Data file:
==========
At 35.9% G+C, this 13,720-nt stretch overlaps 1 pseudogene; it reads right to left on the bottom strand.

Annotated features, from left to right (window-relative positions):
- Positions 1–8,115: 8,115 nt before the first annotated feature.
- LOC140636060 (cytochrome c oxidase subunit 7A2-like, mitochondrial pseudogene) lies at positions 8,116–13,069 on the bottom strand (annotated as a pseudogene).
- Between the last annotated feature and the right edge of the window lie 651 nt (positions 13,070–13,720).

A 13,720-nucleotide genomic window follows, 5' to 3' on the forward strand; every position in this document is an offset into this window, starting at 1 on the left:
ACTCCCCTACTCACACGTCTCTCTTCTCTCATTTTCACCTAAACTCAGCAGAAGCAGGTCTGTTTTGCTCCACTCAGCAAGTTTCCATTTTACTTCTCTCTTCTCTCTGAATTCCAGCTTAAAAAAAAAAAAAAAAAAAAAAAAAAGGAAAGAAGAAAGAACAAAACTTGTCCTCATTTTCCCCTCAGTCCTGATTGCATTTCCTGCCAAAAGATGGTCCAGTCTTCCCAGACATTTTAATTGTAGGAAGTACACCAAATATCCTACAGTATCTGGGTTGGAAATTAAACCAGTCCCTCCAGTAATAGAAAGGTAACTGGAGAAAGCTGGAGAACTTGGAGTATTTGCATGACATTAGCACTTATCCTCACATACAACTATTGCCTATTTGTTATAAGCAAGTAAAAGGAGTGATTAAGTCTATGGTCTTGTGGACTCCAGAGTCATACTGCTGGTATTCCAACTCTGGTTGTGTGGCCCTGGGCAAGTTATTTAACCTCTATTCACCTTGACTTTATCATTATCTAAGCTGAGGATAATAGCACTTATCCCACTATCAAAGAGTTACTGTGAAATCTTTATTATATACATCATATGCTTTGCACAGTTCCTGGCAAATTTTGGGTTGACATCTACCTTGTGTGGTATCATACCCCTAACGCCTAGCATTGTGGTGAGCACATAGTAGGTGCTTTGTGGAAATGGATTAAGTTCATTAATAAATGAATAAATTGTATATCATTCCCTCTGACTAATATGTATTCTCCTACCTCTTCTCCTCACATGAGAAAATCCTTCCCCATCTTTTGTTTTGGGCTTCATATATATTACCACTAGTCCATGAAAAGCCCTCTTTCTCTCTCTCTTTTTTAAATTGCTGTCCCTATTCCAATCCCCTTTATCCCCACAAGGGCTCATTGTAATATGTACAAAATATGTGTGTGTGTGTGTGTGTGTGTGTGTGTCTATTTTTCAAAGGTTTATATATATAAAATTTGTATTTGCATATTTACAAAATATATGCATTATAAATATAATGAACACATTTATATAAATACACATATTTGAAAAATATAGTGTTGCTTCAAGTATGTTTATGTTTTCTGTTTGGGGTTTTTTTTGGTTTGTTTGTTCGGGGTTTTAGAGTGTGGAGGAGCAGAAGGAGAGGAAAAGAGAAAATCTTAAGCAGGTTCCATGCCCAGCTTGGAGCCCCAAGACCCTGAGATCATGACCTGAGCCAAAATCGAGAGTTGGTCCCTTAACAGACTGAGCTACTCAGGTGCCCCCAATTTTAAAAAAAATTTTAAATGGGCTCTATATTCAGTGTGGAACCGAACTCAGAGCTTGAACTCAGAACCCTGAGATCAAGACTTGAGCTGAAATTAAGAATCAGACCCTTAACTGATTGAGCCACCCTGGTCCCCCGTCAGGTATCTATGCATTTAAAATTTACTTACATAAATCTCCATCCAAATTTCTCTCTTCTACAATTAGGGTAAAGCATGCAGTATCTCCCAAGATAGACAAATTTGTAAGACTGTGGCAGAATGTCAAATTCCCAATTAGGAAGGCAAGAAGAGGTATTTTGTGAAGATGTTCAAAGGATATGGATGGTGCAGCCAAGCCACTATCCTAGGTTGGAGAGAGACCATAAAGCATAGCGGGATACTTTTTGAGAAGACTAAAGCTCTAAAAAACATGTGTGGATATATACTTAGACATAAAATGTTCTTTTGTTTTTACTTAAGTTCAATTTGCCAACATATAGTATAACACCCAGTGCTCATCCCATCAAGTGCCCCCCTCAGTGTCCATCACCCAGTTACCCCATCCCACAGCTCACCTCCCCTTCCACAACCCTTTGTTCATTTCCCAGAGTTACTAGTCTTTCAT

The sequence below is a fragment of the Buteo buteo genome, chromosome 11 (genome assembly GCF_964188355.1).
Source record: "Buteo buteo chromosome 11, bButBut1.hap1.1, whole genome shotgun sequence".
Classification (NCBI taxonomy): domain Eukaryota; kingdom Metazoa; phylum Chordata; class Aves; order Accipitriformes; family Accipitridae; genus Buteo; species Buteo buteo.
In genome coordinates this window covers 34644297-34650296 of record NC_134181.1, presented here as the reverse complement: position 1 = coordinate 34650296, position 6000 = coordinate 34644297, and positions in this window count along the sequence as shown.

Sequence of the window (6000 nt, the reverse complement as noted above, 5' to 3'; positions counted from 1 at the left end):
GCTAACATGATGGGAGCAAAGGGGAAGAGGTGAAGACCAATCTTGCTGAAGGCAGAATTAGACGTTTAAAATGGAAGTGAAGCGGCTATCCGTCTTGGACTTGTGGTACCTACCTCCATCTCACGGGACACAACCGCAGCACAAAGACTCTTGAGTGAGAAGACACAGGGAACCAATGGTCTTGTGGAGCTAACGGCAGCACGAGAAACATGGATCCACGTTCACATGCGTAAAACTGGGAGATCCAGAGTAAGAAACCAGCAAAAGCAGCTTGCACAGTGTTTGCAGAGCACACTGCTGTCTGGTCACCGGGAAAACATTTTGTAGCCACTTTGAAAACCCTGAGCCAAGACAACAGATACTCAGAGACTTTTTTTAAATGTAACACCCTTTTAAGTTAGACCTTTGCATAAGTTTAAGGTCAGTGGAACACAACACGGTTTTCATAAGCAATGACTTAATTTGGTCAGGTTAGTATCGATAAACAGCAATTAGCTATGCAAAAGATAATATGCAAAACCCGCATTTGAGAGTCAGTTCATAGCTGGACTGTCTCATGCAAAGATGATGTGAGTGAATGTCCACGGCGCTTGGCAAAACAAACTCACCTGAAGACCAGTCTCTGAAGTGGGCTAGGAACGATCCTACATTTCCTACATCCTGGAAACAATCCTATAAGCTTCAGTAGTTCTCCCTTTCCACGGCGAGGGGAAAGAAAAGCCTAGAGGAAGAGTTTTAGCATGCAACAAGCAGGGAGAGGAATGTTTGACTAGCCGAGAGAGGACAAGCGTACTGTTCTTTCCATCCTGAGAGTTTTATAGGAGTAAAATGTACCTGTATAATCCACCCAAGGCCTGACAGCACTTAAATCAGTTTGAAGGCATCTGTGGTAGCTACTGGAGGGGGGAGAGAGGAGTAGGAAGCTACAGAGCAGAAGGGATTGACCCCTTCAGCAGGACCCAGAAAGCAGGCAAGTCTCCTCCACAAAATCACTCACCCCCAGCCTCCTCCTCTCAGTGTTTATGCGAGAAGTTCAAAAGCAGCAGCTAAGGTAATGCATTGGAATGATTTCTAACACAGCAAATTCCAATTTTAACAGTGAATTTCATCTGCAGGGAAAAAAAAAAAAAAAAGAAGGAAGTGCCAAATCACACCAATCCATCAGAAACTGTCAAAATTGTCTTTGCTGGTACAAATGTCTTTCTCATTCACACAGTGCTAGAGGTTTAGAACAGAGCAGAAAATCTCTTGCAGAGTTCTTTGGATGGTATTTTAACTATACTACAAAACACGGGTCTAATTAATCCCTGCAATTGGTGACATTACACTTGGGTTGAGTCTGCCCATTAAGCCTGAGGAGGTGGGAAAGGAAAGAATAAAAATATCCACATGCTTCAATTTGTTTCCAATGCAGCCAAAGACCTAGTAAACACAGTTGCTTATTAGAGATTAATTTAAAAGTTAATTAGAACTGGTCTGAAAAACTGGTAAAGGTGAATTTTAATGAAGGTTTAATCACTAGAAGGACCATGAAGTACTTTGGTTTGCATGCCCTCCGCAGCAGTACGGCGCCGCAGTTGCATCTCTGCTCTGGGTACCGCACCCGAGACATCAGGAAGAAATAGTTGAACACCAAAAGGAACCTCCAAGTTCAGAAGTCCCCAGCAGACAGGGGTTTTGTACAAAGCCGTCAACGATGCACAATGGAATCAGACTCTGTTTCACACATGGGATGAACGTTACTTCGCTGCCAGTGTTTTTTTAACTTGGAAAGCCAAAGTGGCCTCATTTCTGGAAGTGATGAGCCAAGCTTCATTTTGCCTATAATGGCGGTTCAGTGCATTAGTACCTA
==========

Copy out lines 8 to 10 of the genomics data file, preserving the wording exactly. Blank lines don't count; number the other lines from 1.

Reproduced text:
The sequence below is a fragment of the Buteo buteo genome, chromosome 11 (genome assembly GCF_964188355.1).
Source record: "Buteo buteo chromosome 11, bButBut1.hap1.1, whole genome shotgun sequence".
Classification (NCBI taxonomy): domain Eukaryota; kingdom Metazoa; phylum Chordata; class Aves; order Accipitriformes; family Accipitridae; genus Buteo; species Buteo buteo.